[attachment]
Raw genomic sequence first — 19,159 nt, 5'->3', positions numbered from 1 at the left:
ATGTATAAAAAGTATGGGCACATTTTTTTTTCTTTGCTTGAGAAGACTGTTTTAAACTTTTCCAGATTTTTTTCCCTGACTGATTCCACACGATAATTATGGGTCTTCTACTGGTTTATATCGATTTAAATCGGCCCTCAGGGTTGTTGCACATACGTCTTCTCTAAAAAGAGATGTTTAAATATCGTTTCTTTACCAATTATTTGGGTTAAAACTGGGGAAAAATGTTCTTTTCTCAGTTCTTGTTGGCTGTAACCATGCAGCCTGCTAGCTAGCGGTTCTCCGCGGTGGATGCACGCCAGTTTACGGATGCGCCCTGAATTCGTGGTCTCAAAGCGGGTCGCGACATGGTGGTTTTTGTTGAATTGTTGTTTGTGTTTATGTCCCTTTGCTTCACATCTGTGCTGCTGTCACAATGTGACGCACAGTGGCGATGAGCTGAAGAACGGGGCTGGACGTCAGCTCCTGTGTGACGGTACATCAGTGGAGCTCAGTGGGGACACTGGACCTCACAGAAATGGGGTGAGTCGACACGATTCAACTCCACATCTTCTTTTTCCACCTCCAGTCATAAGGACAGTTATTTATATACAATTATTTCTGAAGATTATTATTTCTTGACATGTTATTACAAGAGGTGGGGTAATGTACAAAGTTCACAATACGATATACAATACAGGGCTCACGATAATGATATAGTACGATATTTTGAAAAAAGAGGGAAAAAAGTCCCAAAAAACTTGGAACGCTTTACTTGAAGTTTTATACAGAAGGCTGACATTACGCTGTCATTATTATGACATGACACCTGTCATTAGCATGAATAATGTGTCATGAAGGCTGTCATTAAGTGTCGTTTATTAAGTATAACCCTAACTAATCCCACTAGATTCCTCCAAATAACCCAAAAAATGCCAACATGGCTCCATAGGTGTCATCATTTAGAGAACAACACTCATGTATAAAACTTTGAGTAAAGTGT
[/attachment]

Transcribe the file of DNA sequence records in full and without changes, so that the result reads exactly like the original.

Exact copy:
Raw genomic sequence first — 19,159 nt, 5'->3', positions numbered from 1 at the left:
ATGTATAAAAAGTATGGGCACATTTTTTTTTCTTTGCTTGAGAAGACTGTTTTAAACTTTTCCAGATTTTTTTCCCTGACTGATTCCACACGATAATTATGGGTCTTCTACTGGTTTATATCGATTTAAATCGGCCCTCAGGGTTGTTGCACATACGTCTTCTCTAAAAAGAGATGTTTAAATATCGTTTCTTTACCAATTATTTGGGTTAAAACTGGGGAAAAATGTTCTTTTCTCAGTTCTTGTTGGCTGTAACCATGCAGCCTGCTAGCTAGCGGTTCTCCGCGGTGGATGCACGCCAGTTTACGGATGCGCCCTGAATTCGTGGTCTCAAAGCGGGTCGCGACATGGTGGTTTTTGTTGAATTGTTGTTTGTGTTTATGTCCCTTTGCTTCACATCTGTGCTGCTGTCACAATGTGACGCACAGTGGCGATGAGCTGAAGAACGGGGCTGGACGTCAGCTCCTGTGTGACGGTACATCAGTGGAGCTCAGTGGGGACACTGGACCTCACAGAAATGGGGTGAGTCGACACGATTCAACTCCACATCTTCTTTTTCCACCTCCAGTCATAAGGACAGTTATTTATATACAATTATTTCTGAAGATTATTATTTCTTGACATGTTATTACAAGAGGTGGGGTAATGTACAAAGTTCACAATACGATATACAATACAGGGCTCACGATAATGATATAGTACGATATTTTGAAAAAAGAGGGAAAAAAGTCCCAAAAAACTTGGAACGCTTTACTTGAAGTTTTATACAGAAGGCTGACATTACGCTGTCATTATTATGACATGACACCTGTCATTAGCATGAATAATGTGTCATGAAGGCTGTCATTAAGTGTCGTTTATTAAGTATAACCCTAACTAATCCCACTAGATTCCTCCAAATAACCCAAAAAATGCCAACATGGCTCCATAGGTGTCATCATTTAGAGAACAACACTCATGTATAAAACTTTGAGTAAAGTGT